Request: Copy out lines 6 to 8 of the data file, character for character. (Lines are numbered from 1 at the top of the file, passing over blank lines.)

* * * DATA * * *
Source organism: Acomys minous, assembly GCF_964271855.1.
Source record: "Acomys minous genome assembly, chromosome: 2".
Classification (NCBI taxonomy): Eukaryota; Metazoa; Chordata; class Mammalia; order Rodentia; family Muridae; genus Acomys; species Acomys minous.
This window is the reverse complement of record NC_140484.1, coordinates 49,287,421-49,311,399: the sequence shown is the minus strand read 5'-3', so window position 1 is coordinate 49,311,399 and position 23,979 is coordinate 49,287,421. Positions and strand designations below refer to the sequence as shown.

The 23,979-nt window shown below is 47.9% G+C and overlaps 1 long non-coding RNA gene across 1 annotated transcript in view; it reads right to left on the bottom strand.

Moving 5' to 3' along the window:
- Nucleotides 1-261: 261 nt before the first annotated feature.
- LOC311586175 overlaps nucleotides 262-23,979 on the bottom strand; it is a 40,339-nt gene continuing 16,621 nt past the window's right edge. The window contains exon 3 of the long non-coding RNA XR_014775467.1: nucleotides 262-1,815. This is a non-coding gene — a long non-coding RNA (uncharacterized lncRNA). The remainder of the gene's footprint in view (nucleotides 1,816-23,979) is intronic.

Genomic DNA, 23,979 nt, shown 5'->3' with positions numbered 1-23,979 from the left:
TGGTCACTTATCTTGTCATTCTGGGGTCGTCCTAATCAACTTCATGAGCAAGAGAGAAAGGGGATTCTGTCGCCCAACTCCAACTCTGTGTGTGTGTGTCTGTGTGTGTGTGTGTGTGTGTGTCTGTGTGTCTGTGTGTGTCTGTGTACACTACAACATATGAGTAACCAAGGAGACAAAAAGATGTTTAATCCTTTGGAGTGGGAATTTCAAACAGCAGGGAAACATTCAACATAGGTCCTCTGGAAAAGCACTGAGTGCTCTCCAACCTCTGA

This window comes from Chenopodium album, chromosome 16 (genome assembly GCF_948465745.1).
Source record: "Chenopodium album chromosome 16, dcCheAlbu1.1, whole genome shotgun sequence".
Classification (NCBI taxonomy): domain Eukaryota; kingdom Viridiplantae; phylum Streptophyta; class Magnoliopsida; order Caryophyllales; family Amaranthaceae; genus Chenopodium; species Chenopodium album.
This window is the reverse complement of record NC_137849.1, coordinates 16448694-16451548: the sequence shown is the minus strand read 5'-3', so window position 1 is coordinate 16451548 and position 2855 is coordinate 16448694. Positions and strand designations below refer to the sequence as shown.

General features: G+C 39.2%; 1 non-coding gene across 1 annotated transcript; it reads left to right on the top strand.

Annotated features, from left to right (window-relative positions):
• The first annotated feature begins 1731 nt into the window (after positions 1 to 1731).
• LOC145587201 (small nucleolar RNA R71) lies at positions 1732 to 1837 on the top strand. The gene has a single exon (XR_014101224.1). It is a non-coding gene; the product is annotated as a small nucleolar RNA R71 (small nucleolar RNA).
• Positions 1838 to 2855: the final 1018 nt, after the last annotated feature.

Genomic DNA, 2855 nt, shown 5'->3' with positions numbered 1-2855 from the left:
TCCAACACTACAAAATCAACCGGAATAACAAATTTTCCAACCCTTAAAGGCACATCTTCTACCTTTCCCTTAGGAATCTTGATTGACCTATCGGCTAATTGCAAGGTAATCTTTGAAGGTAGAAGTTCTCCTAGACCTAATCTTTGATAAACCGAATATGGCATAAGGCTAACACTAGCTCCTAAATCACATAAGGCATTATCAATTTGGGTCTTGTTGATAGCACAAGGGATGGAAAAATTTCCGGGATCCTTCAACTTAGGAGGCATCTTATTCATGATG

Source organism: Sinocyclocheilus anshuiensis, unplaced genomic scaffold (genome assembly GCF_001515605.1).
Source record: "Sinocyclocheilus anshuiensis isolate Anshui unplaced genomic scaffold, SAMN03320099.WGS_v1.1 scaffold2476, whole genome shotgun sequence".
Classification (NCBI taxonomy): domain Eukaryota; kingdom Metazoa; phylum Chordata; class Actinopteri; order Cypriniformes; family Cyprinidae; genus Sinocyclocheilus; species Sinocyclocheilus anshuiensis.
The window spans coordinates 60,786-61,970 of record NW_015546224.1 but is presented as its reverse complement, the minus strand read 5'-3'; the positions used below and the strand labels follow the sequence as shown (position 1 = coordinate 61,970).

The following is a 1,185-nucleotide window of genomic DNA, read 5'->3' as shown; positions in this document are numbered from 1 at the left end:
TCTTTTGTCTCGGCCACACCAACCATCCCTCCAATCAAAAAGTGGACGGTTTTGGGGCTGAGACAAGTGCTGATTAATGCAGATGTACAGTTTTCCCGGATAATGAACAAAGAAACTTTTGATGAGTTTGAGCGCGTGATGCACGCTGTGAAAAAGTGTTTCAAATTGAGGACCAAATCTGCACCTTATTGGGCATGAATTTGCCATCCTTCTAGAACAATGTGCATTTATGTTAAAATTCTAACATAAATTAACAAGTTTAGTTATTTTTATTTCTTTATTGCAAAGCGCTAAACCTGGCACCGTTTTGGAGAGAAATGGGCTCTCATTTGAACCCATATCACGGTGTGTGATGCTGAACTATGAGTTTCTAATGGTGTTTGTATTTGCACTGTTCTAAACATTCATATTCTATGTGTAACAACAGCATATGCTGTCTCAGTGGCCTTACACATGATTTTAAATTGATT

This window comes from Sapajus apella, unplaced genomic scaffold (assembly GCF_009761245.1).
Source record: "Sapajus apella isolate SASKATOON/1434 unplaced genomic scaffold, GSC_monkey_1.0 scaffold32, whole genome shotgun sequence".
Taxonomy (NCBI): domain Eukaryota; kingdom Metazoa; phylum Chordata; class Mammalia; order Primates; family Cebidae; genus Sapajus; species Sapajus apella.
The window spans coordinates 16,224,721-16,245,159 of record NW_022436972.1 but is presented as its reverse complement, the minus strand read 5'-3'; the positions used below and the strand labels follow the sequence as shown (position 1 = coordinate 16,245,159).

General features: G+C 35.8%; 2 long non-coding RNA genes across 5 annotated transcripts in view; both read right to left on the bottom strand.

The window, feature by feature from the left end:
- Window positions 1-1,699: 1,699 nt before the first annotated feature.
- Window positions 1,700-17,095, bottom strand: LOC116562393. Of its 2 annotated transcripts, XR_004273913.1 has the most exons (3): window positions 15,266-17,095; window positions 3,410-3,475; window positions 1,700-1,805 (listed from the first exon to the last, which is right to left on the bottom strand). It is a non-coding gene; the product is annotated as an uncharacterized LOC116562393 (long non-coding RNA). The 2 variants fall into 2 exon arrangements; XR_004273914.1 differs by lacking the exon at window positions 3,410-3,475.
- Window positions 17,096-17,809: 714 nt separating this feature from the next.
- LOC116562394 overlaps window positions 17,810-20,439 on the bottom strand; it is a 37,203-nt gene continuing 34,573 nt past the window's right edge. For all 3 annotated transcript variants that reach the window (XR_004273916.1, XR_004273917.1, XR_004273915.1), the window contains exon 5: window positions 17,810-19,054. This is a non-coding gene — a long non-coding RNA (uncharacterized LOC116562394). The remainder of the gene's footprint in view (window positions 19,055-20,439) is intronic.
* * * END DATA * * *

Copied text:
Moving 5' to 3' along the window:
- Nucleotides 1-261: 261 nt before the first annotated feature.
- LOC311586175 overlaps nucleotides 262-23,979 on the bottom strand; it is a 40,339-nt gene continuing 16,621 nt past the window's right edge. The window contains exon 3 of the long non-coding RNA XR_014775467.1: nucleotides 262-1,815. This is a non-coding gene — a long non-coding RNA (uncharacterized lncRNA). The remainder of the gene's footprint in view (nucleotides 1,816-23,979) is intronic.